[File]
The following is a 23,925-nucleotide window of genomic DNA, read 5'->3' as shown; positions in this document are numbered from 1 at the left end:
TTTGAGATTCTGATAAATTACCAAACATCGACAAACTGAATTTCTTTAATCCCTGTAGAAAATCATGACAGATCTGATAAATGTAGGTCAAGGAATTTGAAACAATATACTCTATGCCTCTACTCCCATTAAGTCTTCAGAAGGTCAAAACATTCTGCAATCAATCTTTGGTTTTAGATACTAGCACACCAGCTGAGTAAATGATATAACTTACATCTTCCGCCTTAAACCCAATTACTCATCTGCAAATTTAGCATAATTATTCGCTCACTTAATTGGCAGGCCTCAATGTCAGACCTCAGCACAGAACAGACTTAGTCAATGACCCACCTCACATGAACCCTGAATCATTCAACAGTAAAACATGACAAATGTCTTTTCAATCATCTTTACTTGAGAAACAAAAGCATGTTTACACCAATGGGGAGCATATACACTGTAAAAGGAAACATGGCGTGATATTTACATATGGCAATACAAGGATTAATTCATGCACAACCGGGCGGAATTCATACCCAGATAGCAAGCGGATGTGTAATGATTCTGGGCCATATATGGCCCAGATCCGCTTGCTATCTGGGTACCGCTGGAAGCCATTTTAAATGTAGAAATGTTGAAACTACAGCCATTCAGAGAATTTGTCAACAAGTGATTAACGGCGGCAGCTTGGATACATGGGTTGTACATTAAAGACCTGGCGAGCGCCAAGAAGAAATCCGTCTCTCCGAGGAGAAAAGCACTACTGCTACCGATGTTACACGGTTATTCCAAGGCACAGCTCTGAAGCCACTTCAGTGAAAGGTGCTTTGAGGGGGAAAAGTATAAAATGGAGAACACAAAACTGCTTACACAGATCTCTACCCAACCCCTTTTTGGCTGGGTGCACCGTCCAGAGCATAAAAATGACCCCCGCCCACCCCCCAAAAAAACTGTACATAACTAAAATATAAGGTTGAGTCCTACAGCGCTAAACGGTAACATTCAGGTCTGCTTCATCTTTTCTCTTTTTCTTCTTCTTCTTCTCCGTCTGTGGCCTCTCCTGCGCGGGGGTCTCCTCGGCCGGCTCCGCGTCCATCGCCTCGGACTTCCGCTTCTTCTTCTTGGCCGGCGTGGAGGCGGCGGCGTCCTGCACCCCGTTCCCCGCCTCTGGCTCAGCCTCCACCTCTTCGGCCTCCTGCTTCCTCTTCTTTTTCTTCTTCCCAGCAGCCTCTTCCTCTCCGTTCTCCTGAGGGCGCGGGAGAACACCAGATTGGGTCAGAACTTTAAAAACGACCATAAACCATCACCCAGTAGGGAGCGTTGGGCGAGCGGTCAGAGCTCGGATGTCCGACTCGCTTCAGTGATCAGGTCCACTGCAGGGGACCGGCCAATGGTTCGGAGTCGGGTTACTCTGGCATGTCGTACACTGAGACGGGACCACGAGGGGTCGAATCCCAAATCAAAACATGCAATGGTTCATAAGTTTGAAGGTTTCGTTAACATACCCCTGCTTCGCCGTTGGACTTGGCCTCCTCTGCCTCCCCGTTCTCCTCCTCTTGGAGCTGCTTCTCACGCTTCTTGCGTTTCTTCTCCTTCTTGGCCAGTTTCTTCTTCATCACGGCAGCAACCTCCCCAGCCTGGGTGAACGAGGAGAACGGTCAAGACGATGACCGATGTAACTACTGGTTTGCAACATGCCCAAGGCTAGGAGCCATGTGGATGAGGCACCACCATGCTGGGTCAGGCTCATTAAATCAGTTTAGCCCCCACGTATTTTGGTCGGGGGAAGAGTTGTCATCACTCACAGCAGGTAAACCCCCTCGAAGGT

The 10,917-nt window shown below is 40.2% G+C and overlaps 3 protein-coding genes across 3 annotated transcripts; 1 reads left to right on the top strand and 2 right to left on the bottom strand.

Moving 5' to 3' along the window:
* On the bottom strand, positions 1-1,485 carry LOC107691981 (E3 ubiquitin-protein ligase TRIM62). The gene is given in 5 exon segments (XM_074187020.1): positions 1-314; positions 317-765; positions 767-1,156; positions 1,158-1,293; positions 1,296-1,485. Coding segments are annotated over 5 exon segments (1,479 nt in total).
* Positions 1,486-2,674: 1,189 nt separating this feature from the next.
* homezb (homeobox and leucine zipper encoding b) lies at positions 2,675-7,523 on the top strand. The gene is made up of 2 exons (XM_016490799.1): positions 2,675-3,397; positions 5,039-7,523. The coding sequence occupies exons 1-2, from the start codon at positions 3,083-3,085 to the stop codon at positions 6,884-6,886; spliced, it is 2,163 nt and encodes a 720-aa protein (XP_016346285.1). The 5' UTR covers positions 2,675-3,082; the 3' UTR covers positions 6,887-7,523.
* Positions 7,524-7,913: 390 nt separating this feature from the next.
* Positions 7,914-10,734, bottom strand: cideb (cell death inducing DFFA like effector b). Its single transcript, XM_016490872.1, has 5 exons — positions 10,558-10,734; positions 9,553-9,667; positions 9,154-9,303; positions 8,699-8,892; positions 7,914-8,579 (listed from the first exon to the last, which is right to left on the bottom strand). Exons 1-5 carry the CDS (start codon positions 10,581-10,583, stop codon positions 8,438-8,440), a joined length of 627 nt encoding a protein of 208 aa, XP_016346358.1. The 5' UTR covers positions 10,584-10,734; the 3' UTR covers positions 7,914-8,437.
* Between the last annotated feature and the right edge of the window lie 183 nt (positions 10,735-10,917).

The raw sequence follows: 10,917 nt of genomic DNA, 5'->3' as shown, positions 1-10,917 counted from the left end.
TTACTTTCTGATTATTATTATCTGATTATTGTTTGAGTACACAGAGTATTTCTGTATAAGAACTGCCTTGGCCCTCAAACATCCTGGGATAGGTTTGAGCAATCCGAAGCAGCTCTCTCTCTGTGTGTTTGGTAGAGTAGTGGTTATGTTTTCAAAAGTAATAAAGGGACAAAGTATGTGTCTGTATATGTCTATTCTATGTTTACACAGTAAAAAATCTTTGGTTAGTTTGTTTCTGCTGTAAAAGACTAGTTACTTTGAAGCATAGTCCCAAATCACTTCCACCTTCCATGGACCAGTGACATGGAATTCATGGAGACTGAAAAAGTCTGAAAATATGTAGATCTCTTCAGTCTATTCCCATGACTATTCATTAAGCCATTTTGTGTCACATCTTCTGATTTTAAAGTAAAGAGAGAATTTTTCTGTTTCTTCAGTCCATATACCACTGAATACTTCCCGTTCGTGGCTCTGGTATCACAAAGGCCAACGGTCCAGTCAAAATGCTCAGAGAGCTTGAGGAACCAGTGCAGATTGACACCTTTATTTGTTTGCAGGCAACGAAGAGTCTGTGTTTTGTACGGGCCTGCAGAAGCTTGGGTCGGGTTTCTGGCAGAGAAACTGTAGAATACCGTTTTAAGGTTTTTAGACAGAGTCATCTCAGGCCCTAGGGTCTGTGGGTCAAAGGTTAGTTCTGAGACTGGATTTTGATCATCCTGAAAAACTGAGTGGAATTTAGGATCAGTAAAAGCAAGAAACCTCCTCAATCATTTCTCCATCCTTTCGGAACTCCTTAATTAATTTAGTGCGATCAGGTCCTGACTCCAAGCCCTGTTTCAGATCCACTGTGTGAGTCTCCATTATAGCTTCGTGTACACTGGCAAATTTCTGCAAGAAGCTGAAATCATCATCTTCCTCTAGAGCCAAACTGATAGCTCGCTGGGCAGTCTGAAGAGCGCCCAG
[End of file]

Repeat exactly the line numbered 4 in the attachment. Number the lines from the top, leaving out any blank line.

Moving 5' to 3' along the window: